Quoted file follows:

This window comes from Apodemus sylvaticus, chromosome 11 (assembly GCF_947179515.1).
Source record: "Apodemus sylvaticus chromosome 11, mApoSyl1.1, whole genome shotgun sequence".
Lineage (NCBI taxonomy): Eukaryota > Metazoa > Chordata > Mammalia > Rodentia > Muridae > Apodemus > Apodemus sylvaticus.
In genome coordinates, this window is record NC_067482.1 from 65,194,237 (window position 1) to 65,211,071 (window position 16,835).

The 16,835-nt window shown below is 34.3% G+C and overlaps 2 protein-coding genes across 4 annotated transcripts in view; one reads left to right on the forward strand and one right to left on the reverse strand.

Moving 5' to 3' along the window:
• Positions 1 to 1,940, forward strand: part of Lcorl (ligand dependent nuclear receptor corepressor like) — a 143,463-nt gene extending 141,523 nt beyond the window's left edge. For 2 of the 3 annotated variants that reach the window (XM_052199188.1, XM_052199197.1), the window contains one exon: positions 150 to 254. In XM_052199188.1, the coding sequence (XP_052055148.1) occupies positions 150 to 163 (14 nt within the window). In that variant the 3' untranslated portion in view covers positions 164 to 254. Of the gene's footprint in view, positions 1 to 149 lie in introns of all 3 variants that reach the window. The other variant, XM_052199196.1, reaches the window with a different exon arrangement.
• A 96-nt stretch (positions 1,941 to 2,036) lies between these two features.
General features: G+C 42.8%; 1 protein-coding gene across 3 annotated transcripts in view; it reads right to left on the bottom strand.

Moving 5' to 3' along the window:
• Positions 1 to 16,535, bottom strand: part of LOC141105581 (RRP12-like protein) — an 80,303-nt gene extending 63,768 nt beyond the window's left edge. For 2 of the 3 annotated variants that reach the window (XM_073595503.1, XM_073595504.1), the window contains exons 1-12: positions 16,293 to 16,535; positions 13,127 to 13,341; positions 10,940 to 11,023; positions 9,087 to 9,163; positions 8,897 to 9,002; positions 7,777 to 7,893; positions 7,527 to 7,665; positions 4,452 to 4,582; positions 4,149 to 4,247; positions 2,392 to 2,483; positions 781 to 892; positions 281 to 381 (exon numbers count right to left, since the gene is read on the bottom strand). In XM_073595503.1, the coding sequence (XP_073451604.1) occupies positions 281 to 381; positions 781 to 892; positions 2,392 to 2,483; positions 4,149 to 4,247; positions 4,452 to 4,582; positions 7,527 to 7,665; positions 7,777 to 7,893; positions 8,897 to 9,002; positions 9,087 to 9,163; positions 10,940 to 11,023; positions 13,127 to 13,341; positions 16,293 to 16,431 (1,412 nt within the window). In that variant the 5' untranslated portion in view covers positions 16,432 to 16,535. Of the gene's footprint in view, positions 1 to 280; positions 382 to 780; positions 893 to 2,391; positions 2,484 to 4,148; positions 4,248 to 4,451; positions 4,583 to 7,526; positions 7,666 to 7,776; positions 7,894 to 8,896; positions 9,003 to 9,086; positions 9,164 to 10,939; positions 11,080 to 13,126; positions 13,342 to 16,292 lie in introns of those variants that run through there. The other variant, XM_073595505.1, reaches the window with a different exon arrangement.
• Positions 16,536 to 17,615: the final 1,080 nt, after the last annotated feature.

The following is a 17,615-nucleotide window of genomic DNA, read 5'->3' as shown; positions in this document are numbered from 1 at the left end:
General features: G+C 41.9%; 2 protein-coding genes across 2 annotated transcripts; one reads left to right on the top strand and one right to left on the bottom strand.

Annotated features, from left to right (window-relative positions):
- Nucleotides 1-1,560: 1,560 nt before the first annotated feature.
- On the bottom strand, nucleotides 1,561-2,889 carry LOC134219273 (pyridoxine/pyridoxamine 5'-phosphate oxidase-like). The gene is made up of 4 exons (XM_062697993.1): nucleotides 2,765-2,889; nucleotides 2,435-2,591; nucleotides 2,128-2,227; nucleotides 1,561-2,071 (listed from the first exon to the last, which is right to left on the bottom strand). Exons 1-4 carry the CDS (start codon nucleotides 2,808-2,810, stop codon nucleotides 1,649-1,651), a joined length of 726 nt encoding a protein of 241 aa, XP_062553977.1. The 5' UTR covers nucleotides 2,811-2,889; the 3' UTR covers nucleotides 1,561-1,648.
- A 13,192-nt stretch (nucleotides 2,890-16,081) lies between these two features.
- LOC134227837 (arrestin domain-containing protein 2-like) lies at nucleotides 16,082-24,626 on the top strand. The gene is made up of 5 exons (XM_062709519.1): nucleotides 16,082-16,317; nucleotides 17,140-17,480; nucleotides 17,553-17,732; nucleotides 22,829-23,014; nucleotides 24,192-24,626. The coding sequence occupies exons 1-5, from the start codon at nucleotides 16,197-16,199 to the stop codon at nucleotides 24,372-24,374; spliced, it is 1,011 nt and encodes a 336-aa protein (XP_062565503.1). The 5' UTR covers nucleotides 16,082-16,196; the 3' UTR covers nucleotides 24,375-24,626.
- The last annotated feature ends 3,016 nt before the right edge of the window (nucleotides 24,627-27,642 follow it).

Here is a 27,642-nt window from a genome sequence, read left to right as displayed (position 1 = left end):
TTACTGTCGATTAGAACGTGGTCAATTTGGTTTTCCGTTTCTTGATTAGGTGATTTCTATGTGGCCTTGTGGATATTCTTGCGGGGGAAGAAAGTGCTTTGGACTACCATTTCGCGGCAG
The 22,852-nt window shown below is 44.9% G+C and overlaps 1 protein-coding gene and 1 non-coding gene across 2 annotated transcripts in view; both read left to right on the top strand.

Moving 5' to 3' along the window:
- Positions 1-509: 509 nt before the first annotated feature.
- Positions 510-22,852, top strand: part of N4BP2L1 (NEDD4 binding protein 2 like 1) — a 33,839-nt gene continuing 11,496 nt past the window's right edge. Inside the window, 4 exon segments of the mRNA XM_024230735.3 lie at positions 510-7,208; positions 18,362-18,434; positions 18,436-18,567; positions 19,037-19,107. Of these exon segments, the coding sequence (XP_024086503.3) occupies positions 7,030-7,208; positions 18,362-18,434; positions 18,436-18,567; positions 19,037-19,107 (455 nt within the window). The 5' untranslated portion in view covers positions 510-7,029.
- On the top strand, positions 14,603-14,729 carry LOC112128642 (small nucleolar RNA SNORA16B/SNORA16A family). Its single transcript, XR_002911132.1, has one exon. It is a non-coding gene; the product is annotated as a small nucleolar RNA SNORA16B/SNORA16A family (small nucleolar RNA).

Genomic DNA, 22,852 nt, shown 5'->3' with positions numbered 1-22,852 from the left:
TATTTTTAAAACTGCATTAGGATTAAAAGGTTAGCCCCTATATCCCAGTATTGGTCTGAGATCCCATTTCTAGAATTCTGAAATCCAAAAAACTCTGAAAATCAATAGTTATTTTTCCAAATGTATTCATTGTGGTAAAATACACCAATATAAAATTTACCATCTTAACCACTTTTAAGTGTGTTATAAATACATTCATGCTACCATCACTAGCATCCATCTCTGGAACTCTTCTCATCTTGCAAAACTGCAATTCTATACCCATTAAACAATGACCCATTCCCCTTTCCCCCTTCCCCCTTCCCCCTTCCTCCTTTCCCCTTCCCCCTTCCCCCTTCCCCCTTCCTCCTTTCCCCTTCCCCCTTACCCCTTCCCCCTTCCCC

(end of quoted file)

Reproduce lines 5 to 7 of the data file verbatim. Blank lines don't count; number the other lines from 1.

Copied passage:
The 16,835-nt window shown below is 34.3% G+C and overlaps 2 protein-coding genes across 4 annotated transcripts in view; one reads left to right on the forward strand and one right to left on the reverse strand.

Moving 5' to 3' along the window:
• Positions 1 to 1,940, forward strand: part of Lcorl (ligand dependent nuclear receptor corepressor like) — a 143,463-nt gene extending 141,523 nt beyond the window's left edge. For 2 of the 3 annotated variants that reach the window (XM_052199188.1, XM_052199197.1), the window contains one exon: positions 150 to 254. In XM_052199188.1, the coding sequence (XP_052055148.1) occupies positions 150 to 163 (14 nt within the window). In that variant the 3' untranslated portion in view covers positions 164 to 254. Of the gene's footprint in view, positions 1 to 149 lie in introns of all 3 variants that reach the window. The other variant, XM_052199196.1, reaches the window with a different exon arrangement.